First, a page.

Defendant contends that the People have failed to make a showing of probable cause for defendant's March 18 arrest, and accordingly, that the physical and testimonial evidence are the product of an unlawful search and seizure, thus requiring suppression.

         The People contend that there was no Fourth Amendment violation. They argue that CPL 140.10 authorizes a police officer to arrest an individual even for a parking violation. The People further argue that there was probable cause for defendant's arrest based on the car being illegally parked in front of the main entrance of Jamaica Station, defendant's admission that he owned the car, and defendant's refusal to provide pedigree information. The People submit that the arrest was not only authorized, but required. Premised on the validity of this arrest, the People contend that the warrantless seizure is proper under the plain view doctrine, and alternatively, as incident to a lawful arrest.

         II. Discussion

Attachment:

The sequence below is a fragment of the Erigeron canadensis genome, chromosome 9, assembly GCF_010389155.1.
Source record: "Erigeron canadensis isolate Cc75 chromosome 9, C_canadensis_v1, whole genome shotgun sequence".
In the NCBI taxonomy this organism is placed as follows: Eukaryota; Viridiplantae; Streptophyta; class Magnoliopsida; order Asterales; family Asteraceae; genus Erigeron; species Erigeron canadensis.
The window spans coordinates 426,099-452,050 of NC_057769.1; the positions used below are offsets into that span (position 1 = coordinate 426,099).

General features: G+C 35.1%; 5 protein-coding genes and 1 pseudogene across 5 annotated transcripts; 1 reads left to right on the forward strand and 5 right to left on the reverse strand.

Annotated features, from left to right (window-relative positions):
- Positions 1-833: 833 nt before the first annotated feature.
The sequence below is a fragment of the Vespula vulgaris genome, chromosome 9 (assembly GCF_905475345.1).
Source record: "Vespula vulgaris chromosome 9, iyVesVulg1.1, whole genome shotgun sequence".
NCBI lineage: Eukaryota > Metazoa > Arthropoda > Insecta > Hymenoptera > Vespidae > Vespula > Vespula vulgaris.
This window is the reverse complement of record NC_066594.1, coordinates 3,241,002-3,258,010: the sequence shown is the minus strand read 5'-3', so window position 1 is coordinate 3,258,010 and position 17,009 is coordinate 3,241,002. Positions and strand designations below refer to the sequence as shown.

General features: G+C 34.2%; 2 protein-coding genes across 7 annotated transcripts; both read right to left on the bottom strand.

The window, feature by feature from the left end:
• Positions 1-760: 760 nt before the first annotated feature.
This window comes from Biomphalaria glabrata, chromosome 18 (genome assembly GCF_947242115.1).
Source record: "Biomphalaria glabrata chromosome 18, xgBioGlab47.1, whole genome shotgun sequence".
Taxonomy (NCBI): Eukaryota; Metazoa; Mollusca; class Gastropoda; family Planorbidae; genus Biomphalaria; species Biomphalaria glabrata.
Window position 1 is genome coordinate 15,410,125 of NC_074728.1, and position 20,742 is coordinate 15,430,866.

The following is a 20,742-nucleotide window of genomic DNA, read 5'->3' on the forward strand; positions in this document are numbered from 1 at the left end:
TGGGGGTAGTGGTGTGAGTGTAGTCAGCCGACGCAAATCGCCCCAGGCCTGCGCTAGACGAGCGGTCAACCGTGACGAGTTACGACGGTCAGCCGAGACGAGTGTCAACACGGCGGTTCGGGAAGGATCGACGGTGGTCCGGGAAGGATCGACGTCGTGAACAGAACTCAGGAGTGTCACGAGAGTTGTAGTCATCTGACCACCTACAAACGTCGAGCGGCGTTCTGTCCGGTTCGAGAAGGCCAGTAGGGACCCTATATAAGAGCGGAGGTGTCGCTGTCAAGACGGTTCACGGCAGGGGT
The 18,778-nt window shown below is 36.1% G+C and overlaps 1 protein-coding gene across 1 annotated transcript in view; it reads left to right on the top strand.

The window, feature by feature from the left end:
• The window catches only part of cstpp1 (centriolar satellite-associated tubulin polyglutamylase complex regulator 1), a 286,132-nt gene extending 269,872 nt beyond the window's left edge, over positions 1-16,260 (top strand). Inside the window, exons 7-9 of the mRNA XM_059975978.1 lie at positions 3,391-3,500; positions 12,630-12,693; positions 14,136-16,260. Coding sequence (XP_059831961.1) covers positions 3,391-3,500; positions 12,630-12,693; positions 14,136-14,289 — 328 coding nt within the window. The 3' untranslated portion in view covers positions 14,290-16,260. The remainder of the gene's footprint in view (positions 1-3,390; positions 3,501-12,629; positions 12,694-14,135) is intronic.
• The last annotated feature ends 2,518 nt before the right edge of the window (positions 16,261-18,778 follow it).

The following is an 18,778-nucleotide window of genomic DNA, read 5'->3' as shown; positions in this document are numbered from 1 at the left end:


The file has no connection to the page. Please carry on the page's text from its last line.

On a motion to suppress evidence secured by the police, the initial burden falls on the People to make a showing of probable cause (People v Hernandez, 40 A.D.3d 777, 778 [2d Dept 2007], first citing People v Berrios, 28 N.Y.2d 361, 367-368 [1971], and then citing People v Moses, 32 A.D.3d 866, 868 [2006] ["[T]he People bear the burden of going forward to establish the legality of police conduct in the first instance."]). Once the People make this showing, the burden of proving the illegality of police conduct falls to defendant (see People v Baldwin, 25 N.Y.2d 66, 70-71 [1969]). If the People fail to meet their initial burden of proving that both the search and the arrest are lawful, or defendant meets the ultimate burden of proving the unlawfulness of the search or seizure, the evidence must be suppressed (see generally Mapp v Ohio, 367 U.S. 643');">367 U.S. 643 [1961]; Dunaway v New York, 442 U.S. 200');">442 U.S. 200 [1979]). Thus, the People's arguments that the search in the instant case falls under one of those "few specifically established and well-delineated exceptions" to the per se unreasonableness of warrantless searches need not be reached if the arrest is determined unlawful (Katz v United States, 389 U.S. 347, 357 [1967]; see also People v Cantor, 36 N.Y.2d 106, 114 [1975] ["Having concluded that the initial seizure of the defendant was unlawful, the fruits of that unconstitutional seizure must be suppressed."]; People v Edmond, 17 Misc.3d 1130');">17 Misc.3d 1130 [A], 2007 NY Slip Op 52212[U], *9 [Sup Ct, Queens County 2007], citing People v Hicks, 68 N.Y.2d 234');">68 N.Y.2d 234 [1986] ["The arrest of an individual, and any search made incident to the arrest, are unlawful unless supported by probable cause."]).